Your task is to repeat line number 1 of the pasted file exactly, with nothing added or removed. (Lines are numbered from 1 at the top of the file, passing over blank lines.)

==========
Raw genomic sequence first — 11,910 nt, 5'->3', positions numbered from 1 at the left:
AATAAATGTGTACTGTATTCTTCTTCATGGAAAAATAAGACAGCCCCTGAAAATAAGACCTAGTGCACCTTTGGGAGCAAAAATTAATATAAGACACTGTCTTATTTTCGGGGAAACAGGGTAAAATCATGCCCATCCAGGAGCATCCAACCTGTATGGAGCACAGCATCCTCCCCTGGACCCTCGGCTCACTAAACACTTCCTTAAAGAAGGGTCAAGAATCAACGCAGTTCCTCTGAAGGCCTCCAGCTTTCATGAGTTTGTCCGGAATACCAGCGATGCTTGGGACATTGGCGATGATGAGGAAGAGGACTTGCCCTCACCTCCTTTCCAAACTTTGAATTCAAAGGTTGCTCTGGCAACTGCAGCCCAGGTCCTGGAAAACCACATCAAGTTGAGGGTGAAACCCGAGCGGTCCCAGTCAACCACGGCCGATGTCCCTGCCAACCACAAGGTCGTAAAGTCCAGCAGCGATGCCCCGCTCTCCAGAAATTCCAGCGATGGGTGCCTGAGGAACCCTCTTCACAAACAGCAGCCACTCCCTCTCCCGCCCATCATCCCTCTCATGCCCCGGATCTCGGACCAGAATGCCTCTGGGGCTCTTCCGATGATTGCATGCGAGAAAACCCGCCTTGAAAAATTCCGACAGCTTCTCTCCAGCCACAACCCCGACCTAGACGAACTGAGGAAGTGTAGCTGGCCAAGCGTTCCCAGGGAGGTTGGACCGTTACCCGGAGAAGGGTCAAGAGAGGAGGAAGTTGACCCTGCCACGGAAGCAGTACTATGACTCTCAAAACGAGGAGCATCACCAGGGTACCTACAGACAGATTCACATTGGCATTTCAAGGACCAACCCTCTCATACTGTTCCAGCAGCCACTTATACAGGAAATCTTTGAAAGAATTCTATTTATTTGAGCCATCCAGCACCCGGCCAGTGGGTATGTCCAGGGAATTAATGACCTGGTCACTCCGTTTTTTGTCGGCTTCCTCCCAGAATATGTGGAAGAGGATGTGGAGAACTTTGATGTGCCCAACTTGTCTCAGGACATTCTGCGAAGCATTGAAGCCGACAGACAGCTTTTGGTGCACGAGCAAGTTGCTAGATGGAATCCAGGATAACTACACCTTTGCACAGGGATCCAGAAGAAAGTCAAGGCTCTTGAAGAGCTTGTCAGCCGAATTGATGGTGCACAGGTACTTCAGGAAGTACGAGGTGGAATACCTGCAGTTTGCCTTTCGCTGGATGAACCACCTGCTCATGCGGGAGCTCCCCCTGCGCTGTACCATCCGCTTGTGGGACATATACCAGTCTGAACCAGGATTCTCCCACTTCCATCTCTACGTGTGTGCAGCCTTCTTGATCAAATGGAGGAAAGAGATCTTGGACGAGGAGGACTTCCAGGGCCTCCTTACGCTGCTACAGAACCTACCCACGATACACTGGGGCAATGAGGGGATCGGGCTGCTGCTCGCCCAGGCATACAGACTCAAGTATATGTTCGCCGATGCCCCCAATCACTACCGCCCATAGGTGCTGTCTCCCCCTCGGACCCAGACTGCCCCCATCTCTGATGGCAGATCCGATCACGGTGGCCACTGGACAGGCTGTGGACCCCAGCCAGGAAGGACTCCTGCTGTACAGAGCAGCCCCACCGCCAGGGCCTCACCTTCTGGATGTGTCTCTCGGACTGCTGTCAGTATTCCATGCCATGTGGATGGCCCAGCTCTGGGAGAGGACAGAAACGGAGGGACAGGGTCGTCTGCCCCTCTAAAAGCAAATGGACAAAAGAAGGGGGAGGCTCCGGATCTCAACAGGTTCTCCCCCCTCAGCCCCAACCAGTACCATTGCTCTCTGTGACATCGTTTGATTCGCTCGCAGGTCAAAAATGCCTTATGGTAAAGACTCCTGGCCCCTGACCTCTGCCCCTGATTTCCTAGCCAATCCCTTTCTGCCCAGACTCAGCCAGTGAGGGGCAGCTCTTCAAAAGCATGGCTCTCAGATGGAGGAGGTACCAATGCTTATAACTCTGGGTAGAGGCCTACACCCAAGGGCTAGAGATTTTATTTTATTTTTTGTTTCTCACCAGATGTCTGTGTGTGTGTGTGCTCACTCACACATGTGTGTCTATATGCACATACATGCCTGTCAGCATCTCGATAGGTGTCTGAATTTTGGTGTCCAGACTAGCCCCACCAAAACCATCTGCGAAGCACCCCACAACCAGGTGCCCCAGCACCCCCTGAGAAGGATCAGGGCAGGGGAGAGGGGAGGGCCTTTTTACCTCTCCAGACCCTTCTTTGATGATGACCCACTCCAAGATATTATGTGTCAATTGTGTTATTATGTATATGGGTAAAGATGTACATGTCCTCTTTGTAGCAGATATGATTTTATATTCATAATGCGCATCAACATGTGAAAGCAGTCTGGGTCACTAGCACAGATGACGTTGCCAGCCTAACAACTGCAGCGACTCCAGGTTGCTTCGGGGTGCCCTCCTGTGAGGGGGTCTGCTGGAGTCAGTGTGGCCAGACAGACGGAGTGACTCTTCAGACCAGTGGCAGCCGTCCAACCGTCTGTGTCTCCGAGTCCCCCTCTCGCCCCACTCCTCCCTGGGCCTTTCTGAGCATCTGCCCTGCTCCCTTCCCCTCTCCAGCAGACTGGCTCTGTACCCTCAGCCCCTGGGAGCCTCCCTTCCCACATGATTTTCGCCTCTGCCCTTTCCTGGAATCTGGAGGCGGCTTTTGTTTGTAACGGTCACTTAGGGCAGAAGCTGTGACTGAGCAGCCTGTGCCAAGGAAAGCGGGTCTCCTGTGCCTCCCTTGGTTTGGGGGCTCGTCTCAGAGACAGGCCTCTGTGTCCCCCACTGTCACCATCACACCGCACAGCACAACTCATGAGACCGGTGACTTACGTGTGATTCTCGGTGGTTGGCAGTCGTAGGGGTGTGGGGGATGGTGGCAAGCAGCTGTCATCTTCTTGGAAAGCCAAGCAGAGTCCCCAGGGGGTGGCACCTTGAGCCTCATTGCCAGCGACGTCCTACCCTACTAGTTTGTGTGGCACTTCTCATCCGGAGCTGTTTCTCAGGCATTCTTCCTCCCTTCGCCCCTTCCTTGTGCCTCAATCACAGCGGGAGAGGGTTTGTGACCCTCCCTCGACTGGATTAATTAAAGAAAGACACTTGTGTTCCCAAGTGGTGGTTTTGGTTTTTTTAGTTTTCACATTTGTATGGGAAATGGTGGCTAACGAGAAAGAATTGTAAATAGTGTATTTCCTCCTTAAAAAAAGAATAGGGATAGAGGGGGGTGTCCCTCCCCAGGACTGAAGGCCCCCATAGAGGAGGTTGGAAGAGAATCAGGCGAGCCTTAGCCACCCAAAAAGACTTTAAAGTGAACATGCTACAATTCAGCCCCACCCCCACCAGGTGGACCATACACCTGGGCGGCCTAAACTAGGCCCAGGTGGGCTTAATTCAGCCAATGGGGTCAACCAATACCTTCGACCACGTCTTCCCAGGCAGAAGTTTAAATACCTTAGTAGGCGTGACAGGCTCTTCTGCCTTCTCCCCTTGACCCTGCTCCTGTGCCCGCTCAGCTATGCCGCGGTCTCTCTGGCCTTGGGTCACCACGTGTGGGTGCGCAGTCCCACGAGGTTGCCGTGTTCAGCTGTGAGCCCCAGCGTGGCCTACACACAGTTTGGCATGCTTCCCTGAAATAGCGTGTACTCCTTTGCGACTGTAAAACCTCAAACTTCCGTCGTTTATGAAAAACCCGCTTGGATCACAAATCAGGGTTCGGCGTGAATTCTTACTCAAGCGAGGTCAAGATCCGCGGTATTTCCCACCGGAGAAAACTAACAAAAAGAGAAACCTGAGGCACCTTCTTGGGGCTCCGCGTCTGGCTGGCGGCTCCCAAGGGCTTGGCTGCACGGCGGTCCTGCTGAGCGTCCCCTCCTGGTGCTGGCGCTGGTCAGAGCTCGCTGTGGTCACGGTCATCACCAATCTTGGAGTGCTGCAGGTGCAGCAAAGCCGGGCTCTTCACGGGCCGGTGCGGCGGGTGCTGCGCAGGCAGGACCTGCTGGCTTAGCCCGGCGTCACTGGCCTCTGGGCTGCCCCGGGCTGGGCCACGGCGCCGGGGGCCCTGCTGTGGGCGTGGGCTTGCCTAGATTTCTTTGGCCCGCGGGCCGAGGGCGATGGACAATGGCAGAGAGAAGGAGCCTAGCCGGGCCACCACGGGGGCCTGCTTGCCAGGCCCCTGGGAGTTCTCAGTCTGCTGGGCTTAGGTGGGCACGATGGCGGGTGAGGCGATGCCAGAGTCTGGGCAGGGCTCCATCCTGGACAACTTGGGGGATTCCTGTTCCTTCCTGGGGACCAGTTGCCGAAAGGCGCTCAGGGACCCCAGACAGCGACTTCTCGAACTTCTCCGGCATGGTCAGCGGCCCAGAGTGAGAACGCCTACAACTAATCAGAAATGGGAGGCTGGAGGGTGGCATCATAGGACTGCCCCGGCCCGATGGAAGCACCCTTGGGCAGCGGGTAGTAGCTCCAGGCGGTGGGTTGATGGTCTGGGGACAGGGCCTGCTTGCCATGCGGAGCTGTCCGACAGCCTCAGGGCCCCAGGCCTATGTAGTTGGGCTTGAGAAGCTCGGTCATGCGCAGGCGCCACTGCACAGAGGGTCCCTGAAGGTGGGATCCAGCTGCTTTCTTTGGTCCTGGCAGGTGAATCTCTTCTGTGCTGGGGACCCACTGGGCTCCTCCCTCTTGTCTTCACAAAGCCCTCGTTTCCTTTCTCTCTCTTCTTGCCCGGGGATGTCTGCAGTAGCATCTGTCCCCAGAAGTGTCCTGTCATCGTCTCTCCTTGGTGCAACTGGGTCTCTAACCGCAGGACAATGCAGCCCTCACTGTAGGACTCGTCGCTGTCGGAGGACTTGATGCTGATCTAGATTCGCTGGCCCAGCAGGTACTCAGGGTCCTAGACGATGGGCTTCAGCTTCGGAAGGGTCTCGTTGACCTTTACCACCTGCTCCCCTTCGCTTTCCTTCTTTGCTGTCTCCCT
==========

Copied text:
Raw genomic sequence first — 11,910 nt, 5'->3', positions numbered from 1 at the left: